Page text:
We are now full steam ahead, and hiring intellectual private client talent to execute on all of the new client opportunities is top priority.

R&I: What drove that fivefold increase, as you described it, in the services that clients were asking for?

SN: Clients found themselves at home and were taking more time to be personally diligent.

Additionally, we had massive change with the real estate markets. We were already seeing change with client movement to certain states for tax reasons. COVID sped that up dramatically.

People were making decisions. People were realizing, “I want to work in a place that’s more beautiful than where I am now. I don’t want to be trapped in the city,” and so on and so on.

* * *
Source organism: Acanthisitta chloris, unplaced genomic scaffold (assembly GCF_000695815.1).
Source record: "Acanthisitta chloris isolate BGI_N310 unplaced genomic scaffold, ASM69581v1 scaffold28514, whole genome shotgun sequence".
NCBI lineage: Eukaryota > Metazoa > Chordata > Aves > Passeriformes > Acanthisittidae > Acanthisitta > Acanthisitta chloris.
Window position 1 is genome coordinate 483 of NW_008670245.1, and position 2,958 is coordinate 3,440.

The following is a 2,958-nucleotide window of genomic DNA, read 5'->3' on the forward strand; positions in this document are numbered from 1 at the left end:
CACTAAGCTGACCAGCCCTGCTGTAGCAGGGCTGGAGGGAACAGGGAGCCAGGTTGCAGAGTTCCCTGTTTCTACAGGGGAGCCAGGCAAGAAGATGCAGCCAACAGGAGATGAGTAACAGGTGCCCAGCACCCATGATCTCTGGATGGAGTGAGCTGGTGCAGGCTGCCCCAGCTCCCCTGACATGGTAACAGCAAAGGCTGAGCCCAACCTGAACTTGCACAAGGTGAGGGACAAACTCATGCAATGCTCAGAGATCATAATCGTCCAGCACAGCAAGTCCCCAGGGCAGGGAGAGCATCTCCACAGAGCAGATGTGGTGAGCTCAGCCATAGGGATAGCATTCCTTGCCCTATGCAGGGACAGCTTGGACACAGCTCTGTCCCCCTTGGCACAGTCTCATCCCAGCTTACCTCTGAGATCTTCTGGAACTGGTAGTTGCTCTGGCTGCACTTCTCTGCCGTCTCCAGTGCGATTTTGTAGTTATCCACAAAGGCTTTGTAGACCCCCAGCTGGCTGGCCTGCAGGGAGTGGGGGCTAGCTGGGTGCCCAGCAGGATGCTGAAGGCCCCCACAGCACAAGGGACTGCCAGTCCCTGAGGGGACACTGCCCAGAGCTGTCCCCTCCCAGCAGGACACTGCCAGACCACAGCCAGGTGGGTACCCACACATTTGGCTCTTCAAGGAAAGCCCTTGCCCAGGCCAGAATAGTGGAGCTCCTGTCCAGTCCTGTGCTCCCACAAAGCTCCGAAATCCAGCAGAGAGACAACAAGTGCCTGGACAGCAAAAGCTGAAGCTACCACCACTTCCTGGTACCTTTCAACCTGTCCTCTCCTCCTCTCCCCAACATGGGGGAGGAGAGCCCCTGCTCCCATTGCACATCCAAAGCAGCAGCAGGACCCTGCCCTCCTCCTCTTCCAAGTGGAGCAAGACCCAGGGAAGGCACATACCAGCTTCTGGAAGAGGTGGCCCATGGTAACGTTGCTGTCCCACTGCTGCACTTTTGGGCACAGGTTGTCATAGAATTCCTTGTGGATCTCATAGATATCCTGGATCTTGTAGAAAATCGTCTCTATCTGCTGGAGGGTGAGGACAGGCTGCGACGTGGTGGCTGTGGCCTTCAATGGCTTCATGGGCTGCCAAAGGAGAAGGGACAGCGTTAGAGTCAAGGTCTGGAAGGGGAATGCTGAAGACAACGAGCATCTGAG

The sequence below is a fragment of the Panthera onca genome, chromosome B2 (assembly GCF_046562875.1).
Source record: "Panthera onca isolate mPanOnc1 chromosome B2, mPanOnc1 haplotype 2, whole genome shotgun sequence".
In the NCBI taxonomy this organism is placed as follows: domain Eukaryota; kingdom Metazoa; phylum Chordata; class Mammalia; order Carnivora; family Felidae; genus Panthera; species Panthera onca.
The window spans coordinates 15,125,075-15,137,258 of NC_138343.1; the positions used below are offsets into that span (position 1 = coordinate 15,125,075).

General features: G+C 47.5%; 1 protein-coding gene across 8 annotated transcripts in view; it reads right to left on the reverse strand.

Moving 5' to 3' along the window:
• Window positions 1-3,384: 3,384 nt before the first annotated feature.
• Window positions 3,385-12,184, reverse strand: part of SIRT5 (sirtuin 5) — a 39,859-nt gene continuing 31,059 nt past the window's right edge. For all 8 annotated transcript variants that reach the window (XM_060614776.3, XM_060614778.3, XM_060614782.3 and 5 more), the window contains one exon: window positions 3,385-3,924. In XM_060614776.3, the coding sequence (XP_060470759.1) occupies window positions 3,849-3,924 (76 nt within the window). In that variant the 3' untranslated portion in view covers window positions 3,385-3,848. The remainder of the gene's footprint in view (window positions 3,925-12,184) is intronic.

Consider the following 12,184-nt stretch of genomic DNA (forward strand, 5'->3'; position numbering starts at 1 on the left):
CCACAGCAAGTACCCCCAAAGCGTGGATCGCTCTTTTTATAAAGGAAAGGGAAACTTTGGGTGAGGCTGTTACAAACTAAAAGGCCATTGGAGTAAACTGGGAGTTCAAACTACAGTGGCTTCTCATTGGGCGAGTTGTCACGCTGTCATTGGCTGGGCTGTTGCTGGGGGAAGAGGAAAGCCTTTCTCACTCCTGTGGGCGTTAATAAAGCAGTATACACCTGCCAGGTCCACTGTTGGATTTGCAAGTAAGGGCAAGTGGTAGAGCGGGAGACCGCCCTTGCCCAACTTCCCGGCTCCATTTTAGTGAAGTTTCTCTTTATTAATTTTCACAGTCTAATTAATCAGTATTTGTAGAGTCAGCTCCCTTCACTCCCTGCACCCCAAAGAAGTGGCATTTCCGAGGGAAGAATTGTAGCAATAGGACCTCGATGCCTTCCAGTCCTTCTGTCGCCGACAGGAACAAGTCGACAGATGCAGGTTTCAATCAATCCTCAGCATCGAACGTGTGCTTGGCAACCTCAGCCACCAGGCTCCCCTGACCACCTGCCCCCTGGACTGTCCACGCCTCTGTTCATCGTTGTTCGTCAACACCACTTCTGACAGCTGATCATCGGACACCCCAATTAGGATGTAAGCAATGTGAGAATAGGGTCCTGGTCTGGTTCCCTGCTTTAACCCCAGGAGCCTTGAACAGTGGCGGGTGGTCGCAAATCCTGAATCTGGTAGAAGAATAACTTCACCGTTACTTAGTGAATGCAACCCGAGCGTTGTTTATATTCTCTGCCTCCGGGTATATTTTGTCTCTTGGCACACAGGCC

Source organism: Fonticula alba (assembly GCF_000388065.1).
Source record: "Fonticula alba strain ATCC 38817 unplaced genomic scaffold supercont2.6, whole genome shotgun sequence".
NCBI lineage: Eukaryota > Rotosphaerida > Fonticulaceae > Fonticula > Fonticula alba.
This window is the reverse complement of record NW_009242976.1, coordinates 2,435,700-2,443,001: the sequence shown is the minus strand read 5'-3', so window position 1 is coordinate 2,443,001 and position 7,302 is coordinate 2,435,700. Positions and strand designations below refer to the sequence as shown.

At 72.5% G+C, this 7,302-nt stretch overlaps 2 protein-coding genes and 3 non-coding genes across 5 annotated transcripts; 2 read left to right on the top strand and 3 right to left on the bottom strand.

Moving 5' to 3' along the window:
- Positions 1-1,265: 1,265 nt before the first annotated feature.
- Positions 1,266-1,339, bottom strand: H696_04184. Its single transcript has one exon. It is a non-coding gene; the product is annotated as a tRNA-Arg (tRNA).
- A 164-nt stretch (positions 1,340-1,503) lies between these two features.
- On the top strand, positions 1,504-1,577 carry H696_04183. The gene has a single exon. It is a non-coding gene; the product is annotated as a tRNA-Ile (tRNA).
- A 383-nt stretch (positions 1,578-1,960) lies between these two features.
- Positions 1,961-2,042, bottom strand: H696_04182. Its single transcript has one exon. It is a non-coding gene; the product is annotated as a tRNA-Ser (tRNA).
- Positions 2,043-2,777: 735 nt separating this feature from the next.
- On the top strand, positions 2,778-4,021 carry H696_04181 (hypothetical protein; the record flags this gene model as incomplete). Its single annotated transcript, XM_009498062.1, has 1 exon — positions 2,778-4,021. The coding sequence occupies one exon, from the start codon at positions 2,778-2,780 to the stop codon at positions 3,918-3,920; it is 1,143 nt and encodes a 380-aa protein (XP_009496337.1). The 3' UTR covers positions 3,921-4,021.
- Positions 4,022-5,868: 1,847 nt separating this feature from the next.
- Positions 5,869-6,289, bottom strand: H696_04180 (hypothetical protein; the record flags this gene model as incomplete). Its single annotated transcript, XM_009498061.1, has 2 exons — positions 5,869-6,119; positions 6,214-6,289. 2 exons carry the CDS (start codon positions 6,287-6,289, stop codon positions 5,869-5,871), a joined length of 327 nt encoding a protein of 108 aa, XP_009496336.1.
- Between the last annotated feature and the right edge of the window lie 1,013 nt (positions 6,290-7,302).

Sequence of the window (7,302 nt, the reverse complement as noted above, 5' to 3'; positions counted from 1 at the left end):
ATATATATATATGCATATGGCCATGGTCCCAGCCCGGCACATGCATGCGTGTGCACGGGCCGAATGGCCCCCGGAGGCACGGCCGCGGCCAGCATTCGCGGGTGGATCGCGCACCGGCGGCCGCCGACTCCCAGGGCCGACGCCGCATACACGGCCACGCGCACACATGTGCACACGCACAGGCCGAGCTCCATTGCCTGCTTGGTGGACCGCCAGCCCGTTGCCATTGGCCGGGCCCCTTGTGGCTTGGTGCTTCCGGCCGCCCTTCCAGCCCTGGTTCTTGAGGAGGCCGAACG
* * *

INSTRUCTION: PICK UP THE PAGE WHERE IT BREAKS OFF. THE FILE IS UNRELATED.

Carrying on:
We witnessed changes in waves in periods of a month or two.

First there was a pause, then new homes were rapidly purchased, followed by purchases of old homes to be renovated, and then purchases of raw land.

R&I: I was thinking about an executive who was, before COVID, sitting in their office in Manhattan and then, after COVID, at home. It creates a security issue. Would that fall more on the company’s insurance instead of shifting to the private client side?

SN: I think it’s both. I think both sides were looked at and reevaluated. Family offices were coming to us and looking for more frequent reevaluations of insurance portfolios, even on the personal side, checking in.

We also saw a lot of change with family offices. So we saw a lot of clients who may be working at a larger multi-family office deciding to break out and planning to open their own private family office.